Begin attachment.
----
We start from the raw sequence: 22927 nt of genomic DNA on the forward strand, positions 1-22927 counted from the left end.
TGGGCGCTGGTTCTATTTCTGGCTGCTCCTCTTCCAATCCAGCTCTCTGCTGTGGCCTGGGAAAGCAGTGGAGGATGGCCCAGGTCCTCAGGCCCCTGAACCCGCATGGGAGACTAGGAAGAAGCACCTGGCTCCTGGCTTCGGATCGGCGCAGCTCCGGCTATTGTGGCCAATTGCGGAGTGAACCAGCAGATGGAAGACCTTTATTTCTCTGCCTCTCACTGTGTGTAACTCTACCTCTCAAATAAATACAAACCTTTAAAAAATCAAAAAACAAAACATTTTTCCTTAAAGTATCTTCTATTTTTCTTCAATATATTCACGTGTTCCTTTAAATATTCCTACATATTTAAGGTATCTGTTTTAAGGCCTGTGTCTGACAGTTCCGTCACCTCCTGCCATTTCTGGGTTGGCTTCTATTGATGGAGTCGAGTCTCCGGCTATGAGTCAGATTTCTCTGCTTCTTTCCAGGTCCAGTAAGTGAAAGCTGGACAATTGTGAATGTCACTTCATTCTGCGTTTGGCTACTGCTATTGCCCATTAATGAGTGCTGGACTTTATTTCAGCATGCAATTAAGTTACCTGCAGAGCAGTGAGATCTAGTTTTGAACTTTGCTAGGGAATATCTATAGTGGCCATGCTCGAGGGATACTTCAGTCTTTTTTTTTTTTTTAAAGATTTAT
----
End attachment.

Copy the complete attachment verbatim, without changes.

We start from the raw sequence: 22927 nt of genomic DNA on the forward strand, positions 1-22927 counted from the left end.
TGGGCGCTGGTTCTATTTCTGGCTGCTCCTCTTCCAATCCAGCTCTCTGCTGTGGCCTGGGAAAGCAGTGGAGGATGGCCCAGGTCCTCAGGCCCCTGAACCCGCATGGGAGACTAGGAAGAAGCACCTGGCTCCTGGCTTCGGATCGGCGCAGCTCCGGCTATTGTGGCCAATTGCGGAGTGAACCAGCAGATGGAAGACCTTTATTTCTCTGCCTCTCACTGTGTGTAACTCTACCTCTCAAATAAATACAAACCTTTAAAAAATCAAAAAACAAAACATTTTTCCTTAAAGTATCTTCTATTTTTCTTCAATATATTCACGTGTTCCTTTAAATATTCCTACATATTTAAGGTATCTGTTTTAAGGCCTGTGTCTGACAGTTCCGTCACCTCCTGCCATTTCTGGGTTGGCTTCTATTGATGGAGTCGAGTCTCCGGCTATGAGTCAGATTTCTCTGCTTCTTTCCAGGTCCAGTAAGTGAAAGCTGGACAATTGTGAATGTCACTTCATTCTGCGTTTGGCTACTGCTATTGCCCATTAATGAGTGCTGGACTTTATTTCAGCATGCAATTAAGTTACCTGCAGAGCAGTGAGATCTAGTTTTGAACTTTGCTAGGGAATATCTATAGTGGCCATGCTCGAGGGATACTTCAGTCTTTTTTTTTTTTTTAAAGATTTAT